Concert Review: Butch Walker at the Great American Music Hall, SF

May 28, 2009

Pop-rock superhero Butch Walker brought his Gang of Merry Musical Melody Makers to San Francisco last night and once again proved why he is the go-to guy when Avril Lavigne, P!nk, the Donnas, Fall Out Boy, and many others need some state-of-the-art pop sensibilities.

This time, Mr. Butch is touring with a three-guitar assault (firmly ensconcing himself in the Molly Hatchet/Lynyrd Skynyrd pantheon), and he is expertly accompanied by Chris Unck and Fran Capitanelli. The only bummer for fans of Walker’s guitar playing is that he doesn’t play any electric guitar at all (except for a shredfest at the very end of the night). It’s all acoustic, all the time for him, save for a few piano tunes. He showed James Hetfield-approved right-hand technique with rock-solid downstrokes on a Gibson Hummingbird in “Uncomfortably Numb,” and, elsewhere in the set, cranked out 12-string strumming that would make Pete Townsend proud. On the electric front, Unck and Capitanelli delivered great tones and tasteful parts, with Unck playing a Tele into an Vox AC15 as well as dreamy lap-steel textures. Capitanelli sported a Les Paul goldtop with a mini-humbucker in the bridge and a P-90 in the neck—how cool is that? The other mini-humbucker has since been installed in his great-sounding blue Rickenbacker. He also played two different B-Bender Teles at various points.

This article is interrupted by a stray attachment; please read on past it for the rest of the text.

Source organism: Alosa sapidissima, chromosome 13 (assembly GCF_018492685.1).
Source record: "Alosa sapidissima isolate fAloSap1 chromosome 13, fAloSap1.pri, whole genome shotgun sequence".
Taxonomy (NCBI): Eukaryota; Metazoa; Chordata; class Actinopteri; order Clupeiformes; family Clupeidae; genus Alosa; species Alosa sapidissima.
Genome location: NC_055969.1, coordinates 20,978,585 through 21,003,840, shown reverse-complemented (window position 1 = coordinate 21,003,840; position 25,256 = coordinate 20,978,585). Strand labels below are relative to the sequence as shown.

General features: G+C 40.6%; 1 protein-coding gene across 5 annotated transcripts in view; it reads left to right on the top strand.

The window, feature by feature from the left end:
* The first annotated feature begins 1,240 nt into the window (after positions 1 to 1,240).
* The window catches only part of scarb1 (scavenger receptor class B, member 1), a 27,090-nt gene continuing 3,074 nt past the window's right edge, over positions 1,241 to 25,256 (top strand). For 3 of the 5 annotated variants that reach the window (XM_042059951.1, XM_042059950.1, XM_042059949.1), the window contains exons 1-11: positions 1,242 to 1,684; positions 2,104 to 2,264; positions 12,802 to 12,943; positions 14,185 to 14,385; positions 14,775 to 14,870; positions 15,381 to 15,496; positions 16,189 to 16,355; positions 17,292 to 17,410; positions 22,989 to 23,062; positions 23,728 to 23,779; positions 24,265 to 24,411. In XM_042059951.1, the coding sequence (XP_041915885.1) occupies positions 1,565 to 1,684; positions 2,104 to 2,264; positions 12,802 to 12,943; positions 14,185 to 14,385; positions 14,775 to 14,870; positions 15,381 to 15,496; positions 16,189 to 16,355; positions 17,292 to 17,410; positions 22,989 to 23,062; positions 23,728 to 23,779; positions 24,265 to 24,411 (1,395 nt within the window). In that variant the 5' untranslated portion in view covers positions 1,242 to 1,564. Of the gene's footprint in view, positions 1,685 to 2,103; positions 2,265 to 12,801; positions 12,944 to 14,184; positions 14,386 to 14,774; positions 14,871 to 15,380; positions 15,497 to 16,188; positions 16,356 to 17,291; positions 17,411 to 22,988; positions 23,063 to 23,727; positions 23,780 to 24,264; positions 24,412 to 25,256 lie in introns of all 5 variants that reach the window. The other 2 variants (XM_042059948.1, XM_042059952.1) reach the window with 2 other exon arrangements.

Much of the set was devoted to Walker’s latest, Sycamore Meadows, with “Atlanta” and “Here Comes the . . .” being highlights. Some of the coolest guitar work occurred in “Taste of Red,” “Best Thing That You Never Had,” and “Maybe It’s Just Me.” In “Maybe,” Capitanelli takes two great solos, the first one of which sounds almost like it could be an outtake from Rod Stewart’s “Maggie May” sessions.

Like his records, though, Walker’s gigs don’t come across as super guitar-centric, despite the fact that they’re pretty much wall-to-wall guitar. That’s because Butch is so damn good as a singer and showman. The guy didn’t sing an out-of-tune note all night, effortlessly hitting his notes with a power and a range that would make Paul Rodgers sit up and take notice. He works the crowd like nobody’s business, dictates great dynamics to his band, and plays killer, hooky guitar parts so easily they almost seem like afterthoughts. I’ll say it as clearly as I can: Butch is the best-kept secret in the music biz. Go see this guy when he comes to your town.

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